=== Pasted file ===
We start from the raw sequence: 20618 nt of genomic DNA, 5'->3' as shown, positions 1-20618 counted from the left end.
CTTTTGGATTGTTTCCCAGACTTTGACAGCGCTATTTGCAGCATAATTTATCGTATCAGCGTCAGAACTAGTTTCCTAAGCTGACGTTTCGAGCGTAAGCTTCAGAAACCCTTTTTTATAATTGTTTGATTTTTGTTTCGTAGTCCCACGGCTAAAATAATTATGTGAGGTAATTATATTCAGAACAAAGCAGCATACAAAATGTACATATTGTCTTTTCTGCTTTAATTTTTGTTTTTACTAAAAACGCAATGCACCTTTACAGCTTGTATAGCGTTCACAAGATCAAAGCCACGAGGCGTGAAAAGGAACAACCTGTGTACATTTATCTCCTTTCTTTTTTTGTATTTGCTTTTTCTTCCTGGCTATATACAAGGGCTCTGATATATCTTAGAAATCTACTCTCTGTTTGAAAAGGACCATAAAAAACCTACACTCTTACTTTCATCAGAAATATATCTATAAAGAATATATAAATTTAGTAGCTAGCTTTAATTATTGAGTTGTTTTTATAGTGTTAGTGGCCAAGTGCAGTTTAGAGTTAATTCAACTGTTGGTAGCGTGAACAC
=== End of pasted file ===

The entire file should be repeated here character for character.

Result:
We start from the raw sequence: 20618 nt of genomic DNA, 5'->3' as shown, positions 1-20618 counted from the left end.
CTTTTGGATTGTTTCCCAGACTTTGACAGCGCTATTTGCAGCATAATTTATCGTATCAGCGTCAGAACTAGTTTCCTAAGCTGACGTTTCGAGCGTAAGCTTCAGAAACCCTTTTTTATAATTGTTTGATTTTTGTTTCGTAGTCCCACGGCTAAAATAATTATGTGAGGTAATTATATTCAGAACAAAGCAGCATACAAAATGTACATATTGTCTTTTCTGCTTTAATTTTTGTTTTTACTAAAAACGCAATGCACCTTTACAGCTTGTATAGCGTTCACAAGATCAAAGCCACGAGGCGTGAAAAGGAACAACCTGTGTACATTTATCTCCTTTCTTTTTTTGTATTTGCTTTTTCTTCCTGGCTATATACAAGGGCTCTGATATATCTTAGAAATCTACTCTCTGTTTGAAAAGGACCATAAAAAACCTACACTCTTACTTTCATCAGAAATATATCTATAAAGAATATATAAATTTAGTAGCTAGCTTTAATTATTGAGTTGTTTTTATAGTGTTAGTGGCCAAGTGCAGTTTAGAGTTAATTCAACTGTTGGTAGCGTGAACAC